East Lake, FL – A homeowner’s association (HOA) has told a Clearwater police officer to stop parking her marked police vehicle in her driveway or face fines for violating neighborhood rules.
"The first thought is, it a joke? Like this is the most absurd thing I’ve ever heard of,” attorney Dan Parri told ABC News.
Parri spoke on behalf of the Clearwater police officer and her husband, who is also a law enforcement officer, and said the couple is being threatened with hundreds of dollars in HOA violations if they continue parking her police SUV in their driveway.
He said that Clearwater police officers are given their police vehicles to take home because it saved on response times and deterred crime in the neighborhoods where police live, ABC News reported.
“Every place that I’ve ever lived, if I had a police cruiser parked next to me I felt safer,” Parri said.
But Holiday Isles Management, the HOA managing Cross Pointe in East Lake Woodlands, doesn’t agree, ABC News reported.
Florida law permits HOA’s to ban the parking of “commercial vehicles” from parking in driveways.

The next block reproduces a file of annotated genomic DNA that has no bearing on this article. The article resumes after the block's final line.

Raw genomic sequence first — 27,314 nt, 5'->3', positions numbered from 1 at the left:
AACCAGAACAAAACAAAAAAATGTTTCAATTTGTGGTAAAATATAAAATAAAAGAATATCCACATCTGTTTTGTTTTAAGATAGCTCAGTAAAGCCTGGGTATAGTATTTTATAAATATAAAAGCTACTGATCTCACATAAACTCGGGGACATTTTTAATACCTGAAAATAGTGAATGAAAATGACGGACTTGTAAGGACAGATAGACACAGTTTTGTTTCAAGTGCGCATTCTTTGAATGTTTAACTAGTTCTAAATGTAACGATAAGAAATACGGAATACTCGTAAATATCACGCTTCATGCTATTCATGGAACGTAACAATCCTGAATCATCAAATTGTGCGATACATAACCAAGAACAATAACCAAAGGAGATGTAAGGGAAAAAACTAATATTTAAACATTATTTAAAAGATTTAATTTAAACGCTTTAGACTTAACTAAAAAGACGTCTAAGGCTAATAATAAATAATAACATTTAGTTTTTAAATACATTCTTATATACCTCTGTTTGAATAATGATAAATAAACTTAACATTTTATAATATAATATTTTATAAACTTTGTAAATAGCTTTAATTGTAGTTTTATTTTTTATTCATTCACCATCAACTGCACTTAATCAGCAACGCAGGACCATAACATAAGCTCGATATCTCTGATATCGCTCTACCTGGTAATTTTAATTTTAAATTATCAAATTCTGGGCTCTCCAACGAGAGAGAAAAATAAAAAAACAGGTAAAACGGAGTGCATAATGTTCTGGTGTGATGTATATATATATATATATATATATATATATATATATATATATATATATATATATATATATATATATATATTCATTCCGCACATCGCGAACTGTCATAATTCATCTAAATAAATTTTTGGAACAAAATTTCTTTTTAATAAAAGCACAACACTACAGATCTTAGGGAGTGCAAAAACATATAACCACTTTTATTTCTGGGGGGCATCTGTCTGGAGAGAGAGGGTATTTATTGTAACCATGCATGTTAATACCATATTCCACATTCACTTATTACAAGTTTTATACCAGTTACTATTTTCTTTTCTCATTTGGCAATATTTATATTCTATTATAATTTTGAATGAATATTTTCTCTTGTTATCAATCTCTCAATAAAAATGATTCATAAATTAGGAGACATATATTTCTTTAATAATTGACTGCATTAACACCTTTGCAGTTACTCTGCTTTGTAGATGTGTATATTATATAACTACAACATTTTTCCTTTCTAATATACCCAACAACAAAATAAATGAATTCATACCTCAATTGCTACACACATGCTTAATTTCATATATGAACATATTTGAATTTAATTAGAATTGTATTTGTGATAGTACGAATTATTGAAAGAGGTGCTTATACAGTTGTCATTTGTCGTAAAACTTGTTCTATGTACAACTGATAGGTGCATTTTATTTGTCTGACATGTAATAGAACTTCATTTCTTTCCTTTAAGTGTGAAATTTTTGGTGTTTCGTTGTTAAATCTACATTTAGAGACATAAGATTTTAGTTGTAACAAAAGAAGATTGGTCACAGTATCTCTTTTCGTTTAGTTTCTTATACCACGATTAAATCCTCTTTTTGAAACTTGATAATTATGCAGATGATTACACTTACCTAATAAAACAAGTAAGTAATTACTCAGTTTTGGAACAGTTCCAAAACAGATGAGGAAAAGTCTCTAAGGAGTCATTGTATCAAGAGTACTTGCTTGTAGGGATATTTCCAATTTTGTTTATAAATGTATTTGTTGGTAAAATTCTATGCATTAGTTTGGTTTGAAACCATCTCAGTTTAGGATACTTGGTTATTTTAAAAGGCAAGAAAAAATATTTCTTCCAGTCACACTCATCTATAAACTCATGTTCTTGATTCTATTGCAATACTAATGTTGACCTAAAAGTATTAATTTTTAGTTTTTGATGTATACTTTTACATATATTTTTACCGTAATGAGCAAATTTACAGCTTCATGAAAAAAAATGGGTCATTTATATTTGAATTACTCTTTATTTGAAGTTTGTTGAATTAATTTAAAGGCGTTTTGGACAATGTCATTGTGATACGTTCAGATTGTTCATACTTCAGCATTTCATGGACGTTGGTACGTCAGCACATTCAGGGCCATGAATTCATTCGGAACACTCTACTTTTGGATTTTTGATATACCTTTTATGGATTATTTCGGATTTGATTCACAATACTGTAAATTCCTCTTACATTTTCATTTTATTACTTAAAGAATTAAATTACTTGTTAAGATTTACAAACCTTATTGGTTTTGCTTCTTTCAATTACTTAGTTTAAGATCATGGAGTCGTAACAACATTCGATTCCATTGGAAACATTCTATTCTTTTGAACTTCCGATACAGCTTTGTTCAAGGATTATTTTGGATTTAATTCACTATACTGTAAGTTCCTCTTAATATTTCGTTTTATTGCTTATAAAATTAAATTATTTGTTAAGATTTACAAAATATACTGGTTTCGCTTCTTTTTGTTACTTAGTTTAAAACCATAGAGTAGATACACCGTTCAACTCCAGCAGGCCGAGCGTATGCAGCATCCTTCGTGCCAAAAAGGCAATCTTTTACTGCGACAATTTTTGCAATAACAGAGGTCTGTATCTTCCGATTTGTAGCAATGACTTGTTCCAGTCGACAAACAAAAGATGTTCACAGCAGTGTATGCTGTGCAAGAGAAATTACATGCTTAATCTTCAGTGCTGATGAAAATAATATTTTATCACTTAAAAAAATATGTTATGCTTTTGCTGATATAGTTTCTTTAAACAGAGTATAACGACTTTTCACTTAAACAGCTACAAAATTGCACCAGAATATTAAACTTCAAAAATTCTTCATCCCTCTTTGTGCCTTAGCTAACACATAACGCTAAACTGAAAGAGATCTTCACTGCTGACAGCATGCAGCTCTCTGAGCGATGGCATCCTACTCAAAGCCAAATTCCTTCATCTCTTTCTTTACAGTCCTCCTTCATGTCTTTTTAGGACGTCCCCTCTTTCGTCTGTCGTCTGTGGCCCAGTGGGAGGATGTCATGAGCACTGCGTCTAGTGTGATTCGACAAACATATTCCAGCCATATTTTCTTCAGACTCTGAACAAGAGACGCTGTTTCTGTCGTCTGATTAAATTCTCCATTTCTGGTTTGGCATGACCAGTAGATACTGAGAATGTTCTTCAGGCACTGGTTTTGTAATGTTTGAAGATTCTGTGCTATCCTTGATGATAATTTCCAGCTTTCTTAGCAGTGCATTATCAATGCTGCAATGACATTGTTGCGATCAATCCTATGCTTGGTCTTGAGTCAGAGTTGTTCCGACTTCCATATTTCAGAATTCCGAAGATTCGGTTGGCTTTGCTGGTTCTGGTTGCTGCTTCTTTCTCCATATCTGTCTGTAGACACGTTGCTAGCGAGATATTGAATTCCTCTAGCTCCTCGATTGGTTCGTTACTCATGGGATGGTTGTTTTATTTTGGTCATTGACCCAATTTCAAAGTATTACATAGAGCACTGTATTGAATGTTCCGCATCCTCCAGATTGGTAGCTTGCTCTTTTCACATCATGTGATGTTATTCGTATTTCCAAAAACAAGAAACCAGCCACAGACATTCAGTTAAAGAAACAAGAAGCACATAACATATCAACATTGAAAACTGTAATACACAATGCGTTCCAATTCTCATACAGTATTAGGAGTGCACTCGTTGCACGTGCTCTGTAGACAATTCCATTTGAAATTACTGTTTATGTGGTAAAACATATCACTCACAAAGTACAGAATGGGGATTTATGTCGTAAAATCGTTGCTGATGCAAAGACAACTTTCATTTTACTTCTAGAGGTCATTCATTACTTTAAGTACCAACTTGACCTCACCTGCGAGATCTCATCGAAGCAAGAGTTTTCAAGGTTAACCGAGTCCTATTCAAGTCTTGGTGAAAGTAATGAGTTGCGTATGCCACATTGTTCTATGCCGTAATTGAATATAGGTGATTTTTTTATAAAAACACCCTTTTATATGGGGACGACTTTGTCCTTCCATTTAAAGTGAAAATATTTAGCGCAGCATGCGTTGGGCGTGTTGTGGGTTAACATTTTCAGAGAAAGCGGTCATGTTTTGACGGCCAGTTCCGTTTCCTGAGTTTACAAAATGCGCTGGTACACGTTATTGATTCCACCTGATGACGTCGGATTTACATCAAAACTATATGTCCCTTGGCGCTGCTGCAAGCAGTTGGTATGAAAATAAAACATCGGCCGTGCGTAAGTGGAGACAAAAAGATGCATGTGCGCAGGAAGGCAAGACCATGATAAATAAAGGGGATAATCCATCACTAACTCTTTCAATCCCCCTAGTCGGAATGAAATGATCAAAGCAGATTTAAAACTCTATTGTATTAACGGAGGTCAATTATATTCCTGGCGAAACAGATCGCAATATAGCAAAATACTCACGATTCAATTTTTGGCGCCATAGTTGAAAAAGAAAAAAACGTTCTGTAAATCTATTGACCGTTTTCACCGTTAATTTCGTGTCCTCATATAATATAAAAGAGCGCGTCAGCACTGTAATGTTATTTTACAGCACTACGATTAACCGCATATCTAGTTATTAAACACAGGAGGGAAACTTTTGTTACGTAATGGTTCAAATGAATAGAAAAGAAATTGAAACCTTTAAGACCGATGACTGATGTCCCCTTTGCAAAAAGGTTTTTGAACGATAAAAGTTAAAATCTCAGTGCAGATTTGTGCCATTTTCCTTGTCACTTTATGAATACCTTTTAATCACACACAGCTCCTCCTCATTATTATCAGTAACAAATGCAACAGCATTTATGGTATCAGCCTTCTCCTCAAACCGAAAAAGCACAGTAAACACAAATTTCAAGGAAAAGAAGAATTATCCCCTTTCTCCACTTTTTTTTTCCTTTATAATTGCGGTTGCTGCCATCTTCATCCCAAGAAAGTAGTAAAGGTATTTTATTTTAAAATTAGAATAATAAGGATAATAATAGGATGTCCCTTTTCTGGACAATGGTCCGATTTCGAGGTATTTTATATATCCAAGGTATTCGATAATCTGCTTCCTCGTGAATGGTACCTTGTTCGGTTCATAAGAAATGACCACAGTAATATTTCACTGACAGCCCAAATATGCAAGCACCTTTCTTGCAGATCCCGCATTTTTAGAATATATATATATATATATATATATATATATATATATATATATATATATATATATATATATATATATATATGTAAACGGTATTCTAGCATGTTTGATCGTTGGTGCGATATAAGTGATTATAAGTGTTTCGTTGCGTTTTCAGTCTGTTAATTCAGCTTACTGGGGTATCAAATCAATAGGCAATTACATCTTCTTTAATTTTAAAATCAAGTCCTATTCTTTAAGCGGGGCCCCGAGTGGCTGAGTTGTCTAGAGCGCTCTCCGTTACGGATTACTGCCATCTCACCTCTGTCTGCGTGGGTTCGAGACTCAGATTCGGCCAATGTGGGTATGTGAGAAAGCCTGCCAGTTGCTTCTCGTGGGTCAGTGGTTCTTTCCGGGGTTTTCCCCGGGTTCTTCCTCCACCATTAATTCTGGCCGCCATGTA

However, an opinion issued by then-Florida Attorney General Charlie Crist in 2005 determined that police cars were not considered commercial vehicles.
The HOA doesn’t think the opinion applies to them.
Holiday Isles Management said the officer’s police cruiser violated HOA rules because it was issued by a “government agency,” ABC news reported.
"They don’t have that vehicle for the purpose of profit,” Parri argued.
He said that however the HOA’s rule was written, it didn’t make sense to enforce it, ABC News reported.
"Maybe there are bad rules sometimes,” Parri said. “You don’t enforce those rules, you change those rules!”
He said that law enforcement officers face tragedy every day working for the community and they don’t need to deal with needless stress at home.
"We just hope that they can come home to their family and just live their lives but it’s like now they are being harassed by this association,” Parri told ABC News.
The Clearwater chief of police stood up for his officer and issued a statement on Tuesday.
“The actions of this association to changing the rules is disappointing to say the least,” Clearwater Police Chief Dan Slaughter said. “If you are going to change the rules on them, it seems logical to provide a grandfather clause that the association will honor. Not a grandfather clause they changed their mind on honoring.”
"The community has demanded officers be dedicated community servants and respond, day or night, to emergencies,” Chief Slaughter continued. “This officer and her spouse have served her community admirably. When Irma hit our community, they put their kids on a plane to relatives because they both had to work during the storm recovery.”
Both the police chief and Parri told ABC News that they planned to talk to local and state lawmakers to demand they pass a law prohibiting HOAs from going after first responder vehicles parked in driveways.